Does marriage make us happy?

Does marriage make us happy?

Opening session keynote speaker and Harvard researcher Daniel Gilbert kicked off APA's convention with his finding that the life goals we strive for don't always make us happy.

By Christopher Munsey

Monitor Staff

October 2010, Vol 41, No. 9

Print version: page 20



When he was growing up, best-selling author and Harvard psychology researcher Daniel Gilbert, PhD, said his mom urged him to aim for three things in life — finding someone nice and getting married; building a fulfilling, well-paid career; and above all, having children — a sentiment echoed by American culture.

In the past 20 years, research led by psychologists is shedding light on whether the trifecta of marriage, money and kids does bring happiness, said Gilbert, author of “Stumbling on Happiness” (Knopf, 2006). As it turns out, his mom and society were right about some points and wrong on others, including:

·    It’s not marriage that makes you happy, it’s happy marriage that makes you happy, Gilbert said. Married people are happier than unmarried ones, perhaps because the single best predictor of human happiness is the quality of social relationships. “Marriage seems to buy you a decade or more of happiness,” Gilbert said.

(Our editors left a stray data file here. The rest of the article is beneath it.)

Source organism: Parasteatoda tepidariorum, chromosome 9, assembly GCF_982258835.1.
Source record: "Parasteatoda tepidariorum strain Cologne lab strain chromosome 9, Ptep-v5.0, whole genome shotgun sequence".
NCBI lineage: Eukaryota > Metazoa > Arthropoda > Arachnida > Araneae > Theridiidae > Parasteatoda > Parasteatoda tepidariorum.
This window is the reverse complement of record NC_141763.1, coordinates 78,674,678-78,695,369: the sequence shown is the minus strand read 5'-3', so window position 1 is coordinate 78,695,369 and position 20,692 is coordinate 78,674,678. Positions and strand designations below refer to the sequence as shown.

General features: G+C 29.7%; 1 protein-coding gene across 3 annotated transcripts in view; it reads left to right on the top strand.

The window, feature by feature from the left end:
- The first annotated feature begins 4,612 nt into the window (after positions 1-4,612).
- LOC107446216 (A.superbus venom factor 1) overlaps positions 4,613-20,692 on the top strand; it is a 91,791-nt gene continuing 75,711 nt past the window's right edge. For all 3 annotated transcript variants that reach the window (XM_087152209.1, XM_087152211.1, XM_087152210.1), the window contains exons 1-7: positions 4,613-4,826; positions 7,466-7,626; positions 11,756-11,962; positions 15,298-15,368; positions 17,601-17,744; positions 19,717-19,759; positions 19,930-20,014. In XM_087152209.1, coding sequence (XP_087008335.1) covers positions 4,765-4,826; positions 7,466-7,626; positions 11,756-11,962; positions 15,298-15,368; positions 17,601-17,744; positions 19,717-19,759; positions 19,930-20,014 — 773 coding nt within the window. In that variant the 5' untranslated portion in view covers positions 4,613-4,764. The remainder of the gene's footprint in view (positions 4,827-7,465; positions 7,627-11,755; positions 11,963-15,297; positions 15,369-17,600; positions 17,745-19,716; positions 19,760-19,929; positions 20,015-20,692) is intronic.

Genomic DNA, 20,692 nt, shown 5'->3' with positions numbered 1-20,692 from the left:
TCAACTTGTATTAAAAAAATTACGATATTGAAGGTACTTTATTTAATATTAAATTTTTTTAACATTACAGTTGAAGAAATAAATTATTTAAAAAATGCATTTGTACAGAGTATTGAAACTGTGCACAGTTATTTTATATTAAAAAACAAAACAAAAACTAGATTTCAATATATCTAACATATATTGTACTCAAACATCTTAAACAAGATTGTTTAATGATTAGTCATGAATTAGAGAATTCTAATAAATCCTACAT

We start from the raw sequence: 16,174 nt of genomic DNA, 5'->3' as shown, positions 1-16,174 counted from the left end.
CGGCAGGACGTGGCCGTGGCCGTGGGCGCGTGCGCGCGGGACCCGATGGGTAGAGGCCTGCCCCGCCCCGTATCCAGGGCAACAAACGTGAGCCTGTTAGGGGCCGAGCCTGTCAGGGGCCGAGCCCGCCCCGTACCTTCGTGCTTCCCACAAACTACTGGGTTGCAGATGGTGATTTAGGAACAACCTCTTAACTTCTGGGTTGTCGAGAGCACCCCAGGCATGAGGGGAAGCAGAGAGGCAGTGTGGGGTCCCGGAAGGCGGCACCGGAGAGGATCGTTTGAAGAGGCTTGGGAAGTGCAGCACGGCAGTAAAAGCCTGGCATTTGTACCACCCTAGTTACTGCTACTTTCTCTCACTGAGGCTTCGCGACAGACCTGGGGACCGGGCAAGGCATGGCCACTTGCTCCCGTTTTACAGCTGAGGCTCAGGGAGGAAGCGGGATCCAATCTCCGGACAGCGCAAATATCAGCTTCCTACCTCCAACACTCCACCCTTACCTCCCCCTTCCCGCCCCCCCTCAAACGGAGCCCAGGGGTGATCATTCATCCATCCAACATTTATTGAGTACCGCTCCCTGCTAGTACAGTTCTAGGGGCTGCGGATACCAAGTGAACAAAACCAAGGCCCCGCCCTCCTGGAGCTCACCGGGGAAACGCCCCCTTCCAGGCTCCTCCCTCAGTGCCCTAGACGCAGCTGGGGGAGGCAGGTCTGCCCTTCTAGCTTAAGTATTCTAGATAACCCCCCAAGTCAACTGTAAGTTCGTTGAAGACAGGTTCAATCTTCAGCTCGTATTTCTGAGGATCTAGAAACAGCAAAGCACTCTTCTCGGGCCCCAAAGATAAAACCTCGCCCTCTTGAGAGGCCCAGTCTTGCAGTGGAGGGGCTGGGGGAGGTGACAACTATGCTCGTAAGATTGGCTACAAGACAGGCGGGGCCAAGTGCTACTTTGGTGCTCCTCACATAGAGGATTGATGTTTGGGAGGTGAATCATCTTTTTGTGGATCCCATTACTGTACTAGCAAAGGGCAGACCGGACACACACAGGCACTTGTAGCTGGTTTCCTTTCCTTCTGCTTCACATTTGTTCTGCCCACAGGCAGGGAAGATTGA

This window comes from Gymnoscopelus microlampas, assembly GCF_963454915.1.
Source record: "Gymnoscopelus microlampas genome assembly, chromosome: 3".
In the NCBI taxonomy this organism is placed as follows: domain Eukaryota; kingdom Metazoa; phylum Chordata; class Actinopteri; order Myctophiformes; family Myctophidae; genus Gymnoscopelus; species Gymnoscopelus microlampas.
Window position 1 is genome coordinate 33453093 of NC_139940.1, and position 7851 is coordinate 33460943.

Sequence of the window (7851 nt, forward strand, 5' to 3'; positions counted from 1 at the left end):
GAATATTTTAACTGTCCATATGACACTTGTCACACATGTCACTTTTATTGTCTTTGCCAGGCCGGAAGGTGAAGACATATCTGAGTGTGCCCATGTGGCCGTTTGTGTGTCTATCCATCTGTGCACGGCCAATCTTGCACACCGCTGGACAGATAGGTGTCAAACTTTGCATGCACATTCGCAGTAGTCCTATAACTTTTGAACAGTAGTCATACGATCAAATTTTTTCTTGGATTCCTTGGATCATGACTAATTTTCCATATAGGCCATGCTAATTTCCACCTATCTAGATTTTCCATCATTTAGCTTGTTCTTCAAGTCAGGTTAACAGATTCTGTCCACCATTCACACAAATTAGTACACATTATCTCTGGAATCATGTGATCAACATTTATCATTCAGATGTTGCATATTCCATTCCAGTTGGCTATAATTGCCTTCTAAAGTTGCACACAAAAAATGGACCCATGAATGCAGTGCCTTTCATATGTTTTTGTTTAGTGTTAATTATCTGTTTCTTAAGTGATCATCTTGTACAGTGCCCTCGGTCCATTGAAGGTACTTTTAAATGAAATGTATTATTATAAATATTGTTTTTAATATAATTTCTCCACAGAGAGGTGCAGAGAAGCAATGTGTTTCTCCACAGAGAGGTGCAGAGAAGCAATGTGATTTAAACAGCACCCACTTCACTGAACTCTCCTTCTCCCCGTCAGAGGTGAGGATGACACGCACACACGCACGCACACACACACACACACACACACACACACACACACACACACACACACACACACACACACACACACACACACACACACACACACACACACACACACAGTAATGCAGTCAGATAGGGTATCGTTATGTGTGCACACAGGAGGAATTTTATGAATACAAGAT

And people in unhappy marriages experience a spike in happiness once the marriage is dissolved, he said. Using a sampling application that contacts people via their iPhone, one of Gilbert’s graduate students has found that people are happiest when they’re having sex and talking, or otherwise investing in social relationships. Resting and relaxing don’t bring happiness because when you’re not engaged in a task — even a generally unpleasant one — your mind wanders, and you may ruminate on unhappy experiences.

·    If you hear someone say “money can’t buy happiness,” say “give me yours,” Gilbert joked. People with money enjoy better nutrition, can go places with loved ones, worry less about their children and have more freedom to set their own schedules, he said. But money’s ability to buy happiness levels out for people in the United States, with huge increases in happiness for people who vault into a middle-class income of $40,000 to $70,000. Once that level is reached, increases in wealth generate smaller rises in happiness.

·    Happiness falls for both men and women after the first child is born. Some 20 years of research shows that people without children are happier than people with children and that people with young children living with them are the least happy of all, Gilbert says. For women, spending time with their children ranks about the same as vacuuming on happiness scales. While the data establish that children don’t make their parents happy — a fact that Gilbert acknowledged as contrary to his own intuition — parents need to believe that they do because of all the time and effort it takes to raise them well.

“As a result of that sacrifice, we love them all the more,” Gilbert said. “We don’t value our children in spite of how difficult they are, we value our children because of how difficult they are.”